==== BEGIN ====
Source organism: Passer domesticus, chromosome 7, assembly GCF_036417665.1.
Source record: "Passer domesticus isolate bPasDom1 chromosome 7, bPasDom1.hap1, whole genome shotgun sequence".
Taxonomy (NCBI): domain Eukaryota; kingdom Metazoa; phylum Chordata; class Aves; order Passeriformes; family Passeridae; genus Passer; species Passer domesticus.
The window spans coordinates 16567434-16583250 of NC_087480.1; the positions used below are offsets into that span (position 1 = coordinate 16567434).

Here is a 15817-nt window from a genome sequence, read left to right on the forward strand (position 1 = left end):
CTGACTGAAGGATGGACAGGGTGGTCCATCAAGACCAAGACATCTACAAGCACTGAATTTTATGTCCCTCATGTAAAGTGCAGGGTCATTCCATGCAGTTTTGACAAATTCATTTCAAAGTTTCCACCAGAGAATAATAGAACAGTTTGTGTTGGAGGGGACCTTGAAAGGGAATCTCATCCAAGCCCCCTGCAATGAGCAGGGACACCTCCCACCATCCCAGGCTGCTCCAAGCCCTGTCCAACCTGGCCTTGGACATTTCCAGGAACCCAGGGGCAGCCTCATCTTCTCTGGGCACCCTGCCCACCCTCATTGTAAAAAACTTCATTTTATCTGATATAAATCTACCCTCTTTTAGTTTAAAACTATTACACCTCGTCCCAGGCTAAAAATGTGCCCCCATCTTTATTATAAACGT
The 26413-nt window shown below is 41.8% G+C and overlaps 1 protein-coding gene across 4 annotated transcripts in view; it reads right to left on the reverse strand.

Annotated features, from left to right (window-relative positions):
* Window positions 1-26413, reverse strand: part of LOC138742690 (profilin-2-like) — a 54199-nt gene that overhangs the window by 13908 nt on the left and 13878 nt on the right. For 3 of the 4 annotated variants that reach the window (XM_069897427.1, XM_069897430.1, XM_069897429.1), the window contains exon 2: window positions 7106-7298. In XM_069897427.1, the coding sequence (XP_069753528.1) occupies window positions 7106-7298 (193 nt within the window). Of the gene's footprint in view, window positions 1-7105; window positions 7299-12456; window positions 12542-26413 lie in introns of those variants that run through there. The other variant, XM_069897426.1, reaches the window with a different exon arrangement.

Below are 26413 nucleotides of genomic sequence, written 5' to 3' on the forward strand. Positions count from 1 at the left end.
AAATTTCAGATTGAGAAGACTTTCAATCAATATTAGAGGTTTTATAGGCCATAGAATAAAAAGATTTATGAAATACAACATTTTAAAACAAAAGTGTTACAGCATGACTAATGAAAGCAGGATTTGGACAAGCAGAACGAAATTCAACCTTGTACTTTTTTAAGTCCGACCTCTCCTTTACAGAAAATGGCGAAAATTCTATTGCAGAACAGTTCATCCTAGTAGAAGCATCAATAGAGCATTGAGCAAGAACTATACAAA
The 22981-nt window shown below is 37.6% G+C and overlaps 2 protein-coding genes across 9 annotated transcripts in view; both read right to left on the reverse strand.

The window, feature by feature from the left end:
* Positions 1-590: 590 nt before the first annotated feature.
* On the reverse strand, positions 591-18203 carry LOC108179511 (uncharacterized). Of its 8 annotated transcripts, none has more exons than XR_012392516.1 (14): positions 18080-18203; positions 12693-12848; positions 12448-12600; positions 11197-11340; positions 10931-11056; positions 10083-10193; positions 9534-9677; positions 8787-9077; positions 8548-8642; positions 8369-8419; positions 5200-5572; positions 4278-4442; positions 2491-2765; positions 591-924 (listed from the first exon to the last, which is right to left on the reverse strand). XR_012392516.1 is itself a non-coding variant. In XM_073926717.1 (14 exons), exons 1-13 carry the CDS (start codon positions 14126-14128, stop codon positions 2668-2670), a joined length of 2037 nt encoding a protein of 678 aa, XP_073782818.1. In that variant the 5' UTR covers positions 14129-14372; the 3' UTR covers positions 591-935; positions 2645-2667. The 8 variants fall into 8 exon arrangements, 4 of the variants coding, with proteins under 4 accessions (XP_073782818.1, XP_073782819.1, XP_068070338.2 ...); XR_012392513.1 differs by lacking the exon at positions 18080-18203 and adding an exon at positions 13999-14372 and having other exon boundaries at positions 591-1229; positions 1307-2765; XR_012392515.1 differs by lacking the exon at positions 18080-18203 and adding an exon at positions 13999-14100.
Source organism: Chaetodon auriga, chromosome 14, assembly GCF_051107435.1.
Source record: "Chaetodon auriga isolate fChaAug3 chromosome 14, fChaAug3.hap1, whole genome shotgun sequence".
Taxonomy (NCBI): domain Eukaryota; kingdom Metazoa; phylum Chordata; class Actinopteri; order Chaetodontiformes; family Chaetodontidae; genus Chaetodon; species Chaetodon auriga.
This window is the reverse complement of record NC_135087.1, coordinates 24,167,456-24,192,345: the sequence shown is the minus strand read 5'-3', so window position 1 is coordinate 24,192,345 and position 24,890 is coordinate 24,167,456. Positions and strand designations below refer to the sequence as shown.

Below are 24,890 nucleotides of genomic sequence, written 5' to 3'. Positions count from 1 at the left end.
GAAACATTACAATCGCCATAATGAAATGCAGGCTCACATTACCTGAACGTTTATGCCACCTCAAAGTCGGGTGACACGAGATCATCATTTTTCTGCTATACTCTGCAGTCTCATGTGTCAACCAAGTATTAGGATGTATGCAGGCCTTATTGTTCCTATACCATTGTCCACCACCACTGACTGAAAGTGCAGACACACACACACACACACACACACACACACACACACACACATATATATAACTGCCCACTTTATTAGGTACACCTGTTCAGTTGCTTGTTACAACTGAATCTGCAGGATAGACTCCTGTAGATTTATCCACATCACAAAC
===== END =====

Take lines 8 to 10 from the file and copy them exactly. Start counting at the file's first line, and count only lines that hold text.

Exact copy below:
Annotated features, from left to right (window-relative positions):
* Window positions 1-26413, reverse strand: part of LOC138742690 (profilin-2-like) — a 54199-nt gene that overhangs the window by 13908 nt on the left and 13878 nt on the right. For 3 of the 4 annotated variants that reach the window (XM_069897427.1, XM_069897430.1, XM_069897429.1), the window contains exon 2: window positions 7106-7298. In XM_069897427.1, the coding sequence (XP_069753528.1) occupies window positions 7106-7298 (193 nt within the window). Of the gene's footprint in view, window positions 1-7105; window positions 7299-12456; window positions 12542-26413 lie in introns of those variants that run through there. The other variant, XM_069897426.1, reaches the window with a different exon arrangement.

Below are 26413 nucleotides of genomic sequence, written 5' to 3' on the forward strand. Positions count from 1 at the left end.